Louis Dreyfus Armateurs turns the tide with creative and cutting-edge maritime solutions
LDA seeks to develop its current Asian foothold and expand into other markets in the region
[Country Business Reports interviews and articles by Discovery Reports www.discoveryreports.com]
Accounting for roughly 90 per cent of world trade, shipping is the engine of the global economy – a dynamic industry fraught with constant changes and challenges. As the world evolves, so too does seaborne trade – supersized ships are built to outsize older models every year and technologies continuously emerge to boost efficiency in ways better than before.
With nearly 170 years of expertise in maritime transport and related services, private French group Louis Dreyfus Armateurs (LDA) proves its resilience in an industry subject to the ebbs and swells of a fluctuating world economy.
A trusted global name in logistics innovation, value-added maritime industrial services and dry bulk transport since 1893, the family-owned group plays a leading role in the advancement of the shipping and maritime industry.
From inventing remote vehicles for laying undersea cables, engineering a new kind of ship unmoved by high winds and high seas for Airbus, to designing customised windmill-maintenance ships for Danish utility firm DONG Energy, LDA keeps afloat by keeping an eye ahead on the future.
“Shipping is not only about transportation – shipping will be more about activities at sea, everything from cabling to seismic operations and renewable energy logistics,” says Philippe Louis-Dreyfus, chairman. “We believe that the future will be less in dry bulk transport and more in hi-tech, sophisticated shipping, where we currently do our business.”
Initially and primarily engaged in worldwide dry bulk transport through LD Bulk, its full-fledged subsidiary, LDA has since strategically diversified its business into activities such as port logistics, hi-tech industrial shipping and creative shipping services.
With a global presence and around 3,000 seagoing and office-based personnel, LDA is currently a wholly integrated shipowner, offering all services from ship design to maritime operations – including tailor-made industrial maritime solutions to meet clients’ needs in project management and financial engineering, new buildings and conversions, fleet management, quality and security.
LDA has developed high value-added industrial partnerships with major players for hi-tech, niche services ranging from submarine cable laying to heavy and specialised cargo transport and offshore seismic research.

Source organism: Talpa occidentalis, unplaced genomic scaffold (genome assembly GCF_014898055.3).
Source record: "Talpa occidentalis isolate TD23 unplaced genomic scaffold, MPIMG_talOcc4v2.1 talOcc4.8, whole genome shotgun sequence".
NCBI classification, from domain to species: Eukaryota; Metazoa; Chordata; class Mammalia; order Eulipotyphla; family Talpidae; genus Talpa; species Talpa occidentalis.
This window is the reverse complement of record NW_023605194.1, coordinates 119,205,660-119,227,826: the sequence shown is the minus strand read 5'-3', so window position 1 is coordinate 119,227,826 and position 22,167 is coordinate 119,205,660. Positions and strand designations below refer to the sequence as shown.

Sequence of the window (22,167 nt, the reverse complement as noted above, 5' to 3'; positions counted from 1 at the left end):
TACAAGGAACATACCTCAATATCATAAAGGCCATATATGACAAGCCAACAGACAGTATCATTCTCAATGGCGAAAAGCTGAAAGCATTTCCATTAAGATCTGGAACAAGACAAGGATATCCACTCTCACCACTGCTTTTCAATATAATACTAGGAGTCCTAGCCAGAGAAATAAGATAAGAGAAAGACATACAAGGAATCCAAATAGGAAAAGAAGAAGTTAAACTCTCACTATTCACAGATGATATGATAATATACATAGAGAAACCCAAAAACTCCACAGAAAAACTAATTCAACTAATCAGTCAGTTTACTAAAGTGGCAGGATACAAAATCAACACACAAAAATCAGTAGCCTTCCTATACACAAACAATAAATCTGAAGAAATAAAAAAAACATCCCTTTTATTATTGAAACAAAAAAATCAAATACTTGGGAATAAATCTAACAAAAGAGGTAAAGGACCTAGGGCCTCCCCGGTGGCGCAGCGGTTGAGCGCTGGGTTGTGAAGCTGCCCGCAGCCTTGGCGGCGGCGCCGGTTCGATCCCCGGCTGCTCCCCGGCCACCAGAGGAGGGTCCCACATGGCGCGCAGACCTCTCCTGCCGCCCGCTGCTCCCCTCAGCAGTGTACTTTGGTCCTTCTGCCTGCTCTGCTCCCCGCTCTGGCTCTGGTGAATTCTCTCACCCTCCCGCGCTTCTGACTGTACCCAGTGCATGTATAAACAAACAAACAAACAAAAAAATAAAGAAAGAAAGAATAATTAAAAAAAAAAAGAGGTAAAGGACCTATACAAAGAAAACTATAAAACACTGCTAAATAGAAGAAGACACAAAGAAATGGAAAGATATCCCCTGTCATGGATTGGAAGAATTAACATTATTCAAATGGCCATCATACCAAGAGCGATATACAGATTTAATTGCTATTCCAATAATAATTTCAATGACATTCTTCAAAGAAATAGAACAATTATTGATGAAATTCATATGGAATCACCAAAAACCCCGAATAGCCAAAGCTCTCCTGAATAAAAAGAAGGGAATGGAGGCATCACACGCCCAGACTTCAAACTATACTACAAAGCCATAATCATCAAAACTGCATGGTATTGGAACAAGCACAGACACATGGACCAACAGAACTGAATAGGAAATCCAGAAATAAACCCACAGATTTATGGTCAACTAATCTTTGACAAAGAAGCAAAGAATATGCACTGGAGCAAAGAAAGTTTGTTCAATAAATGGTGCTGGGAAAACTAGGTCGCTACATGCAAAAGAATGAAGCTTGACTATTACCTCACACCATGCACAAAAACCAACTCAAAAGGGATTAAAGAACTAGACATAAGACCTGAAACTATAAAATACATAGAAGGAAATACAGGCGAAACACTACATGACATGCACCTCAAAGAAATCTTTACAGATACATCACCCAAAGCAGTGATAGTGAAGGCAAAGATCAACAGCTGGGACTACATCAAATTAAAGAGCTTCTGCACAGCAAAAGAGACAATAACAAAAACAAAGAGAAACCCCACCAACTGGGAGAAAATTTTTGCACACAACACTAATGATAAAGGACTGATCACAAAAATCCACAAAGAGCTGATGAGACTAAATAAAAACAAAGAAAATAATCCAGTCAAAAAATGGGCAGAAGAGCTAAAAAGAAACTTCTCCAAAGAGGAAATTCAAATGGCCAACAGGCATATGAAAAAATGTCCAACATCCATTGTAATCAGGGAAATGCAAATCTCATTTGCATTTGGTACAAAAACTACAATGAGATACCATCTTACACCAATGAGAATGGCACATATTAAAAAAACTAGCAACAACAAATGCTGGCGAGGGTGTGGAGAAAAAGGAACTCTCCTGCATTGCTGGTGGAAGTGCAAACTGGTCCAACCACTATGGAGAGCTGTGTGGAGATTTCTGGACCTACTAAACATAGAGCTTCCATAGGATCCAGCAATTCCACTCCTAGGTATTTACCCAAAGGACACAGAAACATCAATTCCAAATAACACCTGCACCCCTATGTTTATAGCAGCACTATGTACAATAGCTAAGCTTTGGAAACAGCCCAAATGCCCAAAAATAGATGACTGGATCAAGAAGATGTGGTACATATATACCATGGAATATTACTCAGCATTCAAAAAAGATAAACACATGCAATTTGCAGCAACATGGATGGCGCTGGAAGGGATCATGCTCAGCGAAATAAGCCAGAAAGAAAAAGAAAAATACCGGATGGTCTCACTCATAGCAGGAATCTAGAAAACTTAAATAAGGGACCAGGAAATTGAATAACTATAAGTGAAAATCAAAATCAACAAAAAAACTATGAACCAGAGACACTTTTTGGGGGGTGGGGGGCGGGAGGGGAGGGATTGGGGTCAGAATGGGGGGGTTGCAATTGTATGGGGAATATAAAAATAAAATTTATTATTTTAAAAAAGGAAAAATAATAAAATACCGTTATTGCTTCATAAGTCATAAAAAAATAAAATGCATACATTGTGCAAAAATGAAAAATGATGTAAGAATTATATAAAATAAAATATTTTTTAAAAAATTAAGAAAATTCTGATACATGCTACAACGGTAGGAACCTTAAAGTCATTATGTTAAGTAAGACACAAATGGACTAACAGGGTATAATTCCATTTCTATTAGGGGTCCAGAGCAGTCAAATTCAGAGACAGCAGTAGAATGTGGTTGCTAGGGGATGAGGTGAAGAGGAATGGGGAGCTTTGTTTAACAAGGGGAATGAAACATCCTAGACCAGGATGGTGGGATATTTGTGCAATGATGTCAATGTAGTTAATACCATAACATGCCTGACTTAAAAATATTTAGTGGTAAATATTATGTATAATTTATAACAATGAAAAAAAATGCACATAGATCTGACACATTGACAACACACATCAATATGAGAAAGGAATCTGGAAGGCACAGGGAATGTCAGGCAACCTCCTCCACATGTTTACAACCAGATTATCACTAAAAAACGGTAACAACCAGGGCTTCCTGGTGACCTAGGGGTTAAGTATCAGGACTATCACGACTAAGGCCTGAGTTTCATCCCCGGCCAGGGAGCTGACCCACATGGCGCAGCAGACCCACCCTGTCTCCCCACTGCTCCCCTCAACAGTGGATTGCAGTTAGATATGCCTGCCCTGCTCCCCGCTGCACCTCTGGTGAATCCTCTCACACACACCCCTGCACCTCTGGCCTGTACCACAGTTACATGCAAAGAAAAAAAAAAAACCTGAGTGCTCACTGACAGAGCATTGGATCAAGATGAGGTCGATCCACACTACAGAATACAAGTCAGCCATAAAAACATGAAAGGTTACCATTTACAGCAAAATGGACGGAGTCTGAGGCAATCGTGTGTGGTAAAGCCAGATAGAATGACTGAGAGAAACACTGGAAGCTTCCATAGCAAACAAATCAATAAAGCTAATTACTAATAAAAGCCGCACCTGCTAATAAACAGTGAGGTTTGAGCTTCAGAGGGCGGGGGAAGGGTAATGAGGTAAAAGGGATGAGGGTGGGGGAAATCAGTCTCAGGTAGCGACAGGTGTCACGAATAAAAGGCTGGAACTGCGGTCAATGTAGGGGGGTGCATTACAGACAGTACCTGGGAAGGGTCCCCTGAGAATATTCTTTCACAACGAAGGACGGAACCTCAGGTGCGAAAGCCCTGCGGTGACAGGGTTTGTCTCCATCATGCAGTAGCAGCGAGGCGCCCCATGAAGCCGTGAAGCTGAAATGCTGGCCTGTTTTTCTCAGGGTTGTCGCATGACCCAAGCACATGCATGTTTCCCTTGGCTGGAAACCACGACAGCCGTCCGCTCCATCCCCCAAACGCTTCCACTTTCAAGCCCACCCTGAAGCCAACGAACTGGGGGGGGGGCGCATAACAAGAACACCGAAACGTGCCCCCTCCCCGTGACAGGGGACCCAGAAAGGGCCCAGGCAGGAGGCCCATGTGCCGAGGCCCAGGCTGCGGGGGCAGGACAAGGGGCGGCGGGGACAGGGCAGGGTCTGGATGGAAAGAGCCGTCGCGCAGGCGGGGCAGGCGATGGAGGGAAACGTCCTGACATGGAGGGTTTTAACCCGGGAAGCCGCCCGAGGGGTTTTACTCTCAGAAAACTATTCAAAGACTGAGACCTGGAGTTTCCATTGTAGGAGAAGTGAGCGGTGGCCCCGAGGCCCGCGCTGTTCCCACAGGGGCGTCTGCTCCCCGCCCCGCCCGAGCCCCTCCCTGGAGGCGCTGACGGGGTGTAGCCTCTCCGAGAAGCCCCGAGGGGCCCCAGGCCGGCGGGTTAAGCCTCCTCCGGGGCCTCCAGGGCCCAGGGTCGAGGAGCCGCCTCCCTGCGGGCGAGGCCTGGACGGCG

In a joint venture with Norwegian company Leif Höegh, the group commissioned the Ville de Bordeaux – the first ship specialised in the transport of A380 aircraft components – for Airbus Industrie. Three other ships came afterwards, but now LDA alone is in charge.
The group also laid and repaired fibre-optic cables in water depths of up to 8,000 metres as part of a joint venture formed in 2000 with Alcatel-Lucent – France’s largest telecommunications company sold to Nokia in 2015.
“We don’t wait for people to ask us – we go see them and propose what we have imagined for them,” Louis-Dreyfus says. “We imagined renewable energy logistics five years ago and have advanced it since then. Our competitive strength is that we’re real people – we do what we say and do it well. We stick to our commitments.”
Present in Indonesia, India, Hong Kong, Singapore and the Philippines, LDA seeks to develop its current Asian foothold and expand into other markets in the region such as Malaysia, Cambodia and Vietnam over the next three to five years through long-term partnerships with other companies.
Focused on partnerships as a strategy for growth, LDA has partnered with family-owned companies around the world such as Sinar Mas/Widjaja (Indonesia), Agarwal (India), Peugeot (France) and Grimaldi (Italy).
The group is also optimistic about its development of new Handymax vessels in Singapore with a local partner – a project that will expand LD Bulk’s modern fleet of 30 bulk carriers ranging from Handysize ships to Panamax vessels.
“To be in business this long means keeping our stamina, spirit, level of activity and reputation alive over generations,” Louis-Dreyfus says. “We’re a very old company but with a new approach to the facts of business and to the changes in society.”